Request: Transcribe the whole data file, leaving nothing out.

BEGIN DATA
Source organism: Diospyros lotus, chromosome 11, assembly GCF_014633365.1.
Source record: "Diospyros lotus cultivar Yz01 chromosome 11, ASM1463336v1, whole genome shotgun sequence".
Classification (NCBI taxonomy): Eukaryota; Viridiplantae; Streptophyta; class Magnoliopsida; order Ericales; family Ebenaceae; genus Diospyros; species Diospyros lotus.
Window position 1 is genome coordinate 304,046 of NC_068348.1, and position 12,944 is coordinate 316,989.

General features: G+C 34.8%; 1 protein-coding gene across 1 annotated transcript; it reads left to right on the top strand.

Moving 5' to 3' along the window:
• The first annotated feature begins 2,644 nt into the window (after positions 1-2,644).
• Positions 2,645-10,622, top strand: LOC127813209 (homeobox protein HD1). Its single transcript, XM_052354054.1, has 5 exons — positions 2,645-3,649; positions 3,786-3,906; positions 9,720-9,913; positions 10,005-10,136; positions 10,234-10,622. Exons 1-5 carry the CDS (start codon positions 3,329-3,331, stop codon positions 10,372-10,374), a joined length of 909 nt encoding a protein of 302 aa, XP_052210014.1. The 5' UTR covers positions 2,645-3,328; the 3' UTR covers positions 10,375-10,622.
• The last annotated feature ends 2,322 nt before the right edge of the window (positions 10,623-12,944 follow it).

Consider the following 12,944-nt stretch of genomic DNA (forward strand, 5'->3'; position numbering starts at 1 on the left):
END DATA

Source organism: Diospyros lotus, chromosome 11, assembly GCF_014633365.1.
Source record: "Diospyros lotus cultivar Yz01 chromosome 11, ASM1463336v1, whole genome shotgun sequence".
Classification (NCBI taxonomy): Eukaryota; Viridiplantae; Streptophyta; class Magnoliopsida; order Ericales; family Ebenaceae; genus Diospyros; species Diospyros lotus.
Window position 1 is genome coordinate 304,046 of NC_068348.1, and position 12,944 is coordinate 316,989.

General features: G+C 34.8%; 1 protein-coding gene across 1 annotated transcript; it reads left to right on the top strand.

Moving 5' to 3' along the window:
• The first annotated feature begins 2,644 nt into the window (after positions 1-2,644).
• Positions 2,645-10,622, top strand: LOC127813209 (homeobox protein HD1). Its single transcript, XM_052354054.1, has 5 exons — positions 2,645-3,649; positions 3,786-3,906; positions 9,720-9,913; positions 10,005-10,136; positions 10,234-10,622. Exons 1-5 carry the CDS (start codon positions 3,329-3,331, stop codon positions 10,372-10,374), a joined length of 909 nt encoding a protein of 302 aa, XP_052210014.1. The 5' UTR covers positions 2,645-3,328; the 3' UTR covers positions 10,375-10,622.
• The last annotated feature ends 2,322 nt before the right edge of the window (positions 10,623-12,944 follow it).

Consider the following 12,944-nt stretch of genomic DNA (forward strand, 5'->3'; position numbering starts at 1 on the left):